Gardening: Cuttings

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The Independent Online
Weekend work

THE giant tobacco plant Nicotiana sylvestris, 5ft high with heavily scented clusters of drooping white flowers, has revelled in this summer's heat and is flowering better than ever. Unfortunately, it does not shed its dead and browning flowers as quickly as it should. Pick them off at dusk, when they have lifted themselves horizontal and their smell is at its most seductive.

Old flowered stems of rambling roses should be cut out now. Where these are trained on pergolas, you can, for a few years, get away with snipping round the edges, removing what you can most easily get at. But at intervals, when you are feeling particularly virtuous, you need to untie all the growths, lay them carefully down on the ground and prune properly, taking out a proportion of the old wood at the base of the rose.

Support French beans where necessary, using short lengths of twiggy wood. Pick over the plants frequently to ensure a succession of new pods. Courgettes need the same frequent cropping.

Figs are ripening fast. Unfortunately, wasps love them. Tie paper bags (not plastic ones) around a few choice specimens.

Prune gooseberry bushes when all crops have been picked. Take out crossing branches, keep the little leg on which the bush stands clear of growth, and remove enough branches to keep the centre of the bush clear.

Trim box hedges and topiary, if possible after the trees have enjoyed a good soaking. Where topiary frames are being used, tie in new growth firmly to the supports.

Aiming high

THE Royal National Rose Society has survived the threat of a shooting range that Thaker Properties wanted to build next door. As a result, long-delayed plans for extending the society's garden at Chiswell Green, Hertfordshire, can be put in hand. Today and tomorrow, the society is holding a miniature rose show at the gardens, which are open from 10am to 6pm (admission pounds 4).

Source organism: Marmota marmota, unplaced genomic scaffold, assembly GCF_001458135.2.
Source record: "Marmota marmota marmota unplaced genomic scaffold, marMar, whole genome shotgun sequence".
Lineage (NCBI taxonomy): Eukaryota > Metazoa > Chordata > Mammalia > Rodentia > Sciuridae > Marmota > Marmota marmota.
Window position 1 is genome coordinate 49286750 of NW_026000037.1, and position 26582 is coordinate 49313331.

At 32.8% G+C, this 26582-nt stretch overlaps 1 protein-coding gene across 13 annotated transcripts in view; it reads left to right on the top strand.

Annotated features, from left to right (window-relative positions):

Rosy outlook

THE new edition of Find That Rose, the guide to who grows what roses, has just been published, now with a section on rose gardens to visit. Once again, the guide includes a list of top 10 roses, with interesting differences between those chosen by breeders and those grown by amateurs.

The breeders went for Silver Jubilee, which did not feature on the amateurs' list. Favourite old- fashioned roses were 'Canary Bird' with single, yellow, scented flowers on an arching 8ft bush, and the stripey raspberries- and-cream 'Rosa Mundi'.

Bishop's manor

SEVERAL gardens in Nottinghamshire have opened this summer in aid of the Red Cross. Tomorrow (2- 6pm) you can visit Bishops Manor, Southwell. The house is built into part of the old medieval summer palace of the archbishops of York. The ruins enclose various different gardens with roses, borders, an orchard and a vegetable garden. Admission is pounds 1.50